Nonetheless you’ve seen it on ads, read it in articles, and maybe even heard it from your doctor: depression is caused by a chemical imbalance in the brain that medication can correct.  People demand the drugs; doctors prescribe them; and insurance pays for it.  So, where’s the problem?

Make no mistake about it.  Whether they work or not, antidepressants are serious drugs affecting the chemistry of the brain.

Antidepressants And Suicide Risk

For some, antidepressant use causes an increase rather than a decrease in depression and an increased risk of suicide. While this is particularly true of children and young adults, anyone taking antidepressants can experience suicidal thoughts and behaviors. The risk of suicide is greatest during the first one to two months of starting the drug.

The newest class of antidepressants, SSRIs – selective serotonin reuptake inhibitors, have been associated with an even higher suicide risk.  In 2004, the FDA directed manufacturers to add a “black box” warning of  increased risk of suicidal thoughts and behavior in children and adolescents taking antidepressant medications and emphasizing the need for close monitoring of patients starting on these meds.  In 2007, the FDA  updated the message to include warnings about increased risks in young adults ages 18 to 24 during initial treatment. Monitoring is especially important if this is the person’s first time on depression medication or if the dose has recently been changed.

When I tried to commit suicide, I had already been on one antidepressant for years and was two weeks into taking a new antidepressant in addition to it.

Contrary to press reports, Robin Williams was on drugs at the time of his death – antidepressants. The particular antidepressant he was on carries 10  international drug regulatory warnings about causing suicidal ideation.  A powerful antipsychotic also appeared to have been recently taken by Williams. While toxicology tests were negative for the antipsychotic at the time of his death, a bottle  prescribed to him seven days prior to his suicide was missing 8 pills. The dosage instructions advised taking one pill per day with the side effects listed as psychosis, paranoid reactions, delusions, depersonalization, and suicide.

There Is No “One Size Fits All” Solution

Antidepressants can help treat depression, but come with serious risks. Untreated depression and psychiatric illness carry significant risks too.  Untreated depression is far more likely to result in someone’s suicide than someone who takes an antidepressant.  This is not a simple, black and white issue. There are lots of gray areas.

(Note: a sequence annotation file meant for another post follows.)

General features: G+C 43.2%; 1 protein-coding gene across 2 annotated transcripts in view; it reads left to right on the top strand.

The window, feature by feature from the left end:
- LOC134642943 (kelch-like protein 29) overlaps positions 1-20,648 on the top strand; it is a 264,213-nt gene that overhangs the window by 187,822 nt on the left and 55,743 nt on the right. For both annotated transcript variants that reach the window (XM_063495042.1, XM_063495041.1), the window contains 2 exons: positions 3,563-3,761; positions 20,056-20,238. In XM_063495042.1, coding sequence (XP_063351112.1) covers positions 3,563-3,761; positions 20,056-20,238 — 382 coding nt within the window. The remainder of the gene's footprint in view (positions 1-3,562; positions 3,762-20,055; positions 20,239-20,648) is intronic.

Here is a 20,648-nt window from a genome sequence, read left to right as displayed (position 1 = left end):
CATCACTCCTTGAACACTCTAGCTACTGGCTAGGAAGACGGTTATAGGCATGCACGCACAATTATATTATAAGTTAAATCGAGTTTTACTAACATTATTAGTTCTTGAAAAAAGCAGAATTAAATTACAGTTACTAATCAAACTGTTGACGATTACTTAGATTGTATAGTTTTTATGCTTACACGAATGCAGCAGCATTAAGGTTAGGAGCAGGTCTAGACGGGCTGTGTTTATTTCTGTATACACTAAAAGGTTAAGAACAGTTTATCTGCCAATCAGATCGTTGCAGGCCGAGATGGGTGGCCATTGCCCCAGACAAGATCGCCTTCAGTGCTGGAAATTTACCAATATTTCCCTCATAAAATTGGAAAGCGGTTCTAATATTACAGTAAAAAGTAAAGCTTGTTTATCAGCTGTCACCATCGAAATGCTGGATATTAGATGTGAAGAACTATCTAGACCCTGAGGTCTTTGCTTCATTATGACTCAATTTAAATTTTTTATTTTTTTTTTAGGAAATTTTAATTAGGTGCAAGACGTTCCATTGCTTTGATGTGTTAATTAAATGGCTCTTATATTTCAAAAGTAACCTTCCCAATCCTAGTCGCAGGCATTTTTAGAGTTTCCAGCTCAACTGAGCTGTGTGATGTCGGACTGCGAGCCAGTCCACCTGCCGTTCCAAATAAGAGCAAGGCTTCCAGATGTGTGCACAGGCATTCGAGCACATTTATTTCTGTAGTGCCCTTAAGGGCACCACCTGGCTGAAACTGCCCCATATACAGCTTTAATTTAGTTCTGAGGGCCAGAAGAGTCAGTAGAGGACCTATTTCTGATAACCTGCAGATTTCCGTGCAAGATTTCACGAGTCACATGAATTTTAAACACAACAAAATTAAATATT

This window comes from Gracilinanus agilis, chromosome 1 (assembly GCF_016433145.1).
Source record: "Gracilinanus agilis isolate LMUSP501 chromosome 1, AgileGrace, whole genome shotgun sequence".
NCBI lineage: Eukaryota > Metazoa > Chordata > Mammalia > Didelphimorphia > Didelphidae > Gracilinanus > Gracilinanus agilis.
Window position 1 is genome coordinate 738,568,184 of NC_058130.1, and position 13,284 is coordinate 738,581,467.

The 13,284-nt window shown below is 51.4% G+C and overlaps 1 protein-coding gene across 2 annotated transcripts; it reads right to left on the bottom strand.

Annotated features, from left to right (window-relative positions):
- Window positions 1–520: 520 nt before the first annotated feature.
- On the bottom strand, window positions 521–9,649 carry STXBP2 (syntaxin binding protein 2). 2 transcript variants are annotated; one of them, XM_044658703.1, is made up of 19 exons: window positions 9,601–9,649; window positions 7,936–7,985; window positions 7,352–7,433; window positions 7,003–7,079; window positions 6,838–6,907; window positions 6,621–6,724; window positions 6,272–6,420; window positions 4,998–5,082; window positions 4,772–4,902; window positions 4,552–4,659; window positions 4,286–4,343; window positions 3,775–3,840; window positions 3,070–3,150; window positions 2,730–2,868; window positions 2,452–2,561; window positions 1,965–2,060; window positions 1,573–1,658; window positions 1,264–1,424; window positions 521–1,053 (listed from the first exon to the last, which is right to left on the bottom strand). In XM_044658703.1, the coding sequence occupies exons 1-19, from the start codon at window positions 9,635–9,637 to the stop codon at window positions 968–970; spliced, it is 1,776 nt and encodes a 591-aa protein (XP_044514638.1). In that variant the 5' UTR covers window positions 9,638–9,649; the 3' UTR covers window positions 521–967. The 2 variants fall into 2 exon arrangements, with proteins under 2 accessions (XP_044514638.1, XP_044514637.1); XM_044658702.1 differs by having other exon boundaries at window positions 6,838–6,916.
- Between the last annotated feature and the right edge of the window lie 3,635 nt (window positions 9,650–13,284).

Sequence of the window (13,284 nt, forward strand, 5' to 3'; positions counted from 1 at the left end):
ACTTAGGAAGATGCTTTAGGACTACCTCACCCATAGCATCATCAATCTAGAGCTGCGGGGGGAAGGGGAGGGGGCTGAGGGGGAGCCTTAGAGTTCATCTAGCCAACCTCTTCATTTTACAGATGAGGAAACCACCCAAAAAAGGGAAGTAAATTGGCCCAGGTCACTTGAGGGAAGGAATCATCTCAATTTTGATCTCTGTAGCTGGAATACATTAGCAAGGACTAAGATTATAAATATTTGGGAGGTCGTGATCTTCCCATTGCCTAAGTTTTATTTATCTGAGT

The one simple, right-thing is the need for people to be informed about depression, its probable contributing factors, and possible treatments BEFORE taking an antidepressant. And when a medication is decided as the way to go,  the person  needs to be monitored by a professional initially and beyond.

In cases of severe depression, medication may be one part of a balanced treatment approach. However,  effective solutions are going to be as varied as the individuals with depression. Some other treatments proven to lessen depression in some cases include talk therapy, exercise, meditation, dietary changes, or other mental health tools which don’t have the side effects and risks of medication. 

Cognitive behavioral therapy (CBT), where a patient speaks with a licensed mental health counselor, reduces the risk of repeated suicide attempts by 50%.

I did CBT for two years after my attempt, and it was life changing for me.  The therapy helped me to totally alter my way of thinking, emotional reactions, and approach to challenging events.

So while drug treatment can be beneficial and certainly has its merits, it’s by no means the only answer. There are other effective treatment approaches that can be taken in addition to, or instead of, medication. It’s up to each person to inform themselves, evaluate their options, and decide what’s best FOR THEM. 

IMPORTANT! This information is not intended to be a substitute for medical advice. If you are taking an antidepressant, do not change your dosage without consulting your physician.

image source:  https://www.flickr.com/photos/pave_m/

Sources for this article:
http://www.webmd.com/depression/features/are-antidepressants-effective
http://www.helpguide.org/articles/depression/antidepressants-depression-medication.htm#how
http://www.cdc.gov/nchs/data/databriefs/db76.htm
http://www.npr.org/blogs/health/2011/10/20/141544135/look-around-1-in-10-americans-take-antidepressants
http://www.carlatbehavioralhealth.com/free_articles/cognitive-behavioral-therapy-versus-medications-depression-how-do-they-compare-free
http://www.webmd.com/depression/how-different-antidepressants-work
http://www.ncbi.nlm.nih.gov/pmc/articles/PMC3313530/
http://www.cchrint.org/2014/11/10/robin-williams-was-on-drugs-at-the-time-of-his-death-antidepressant-drugs/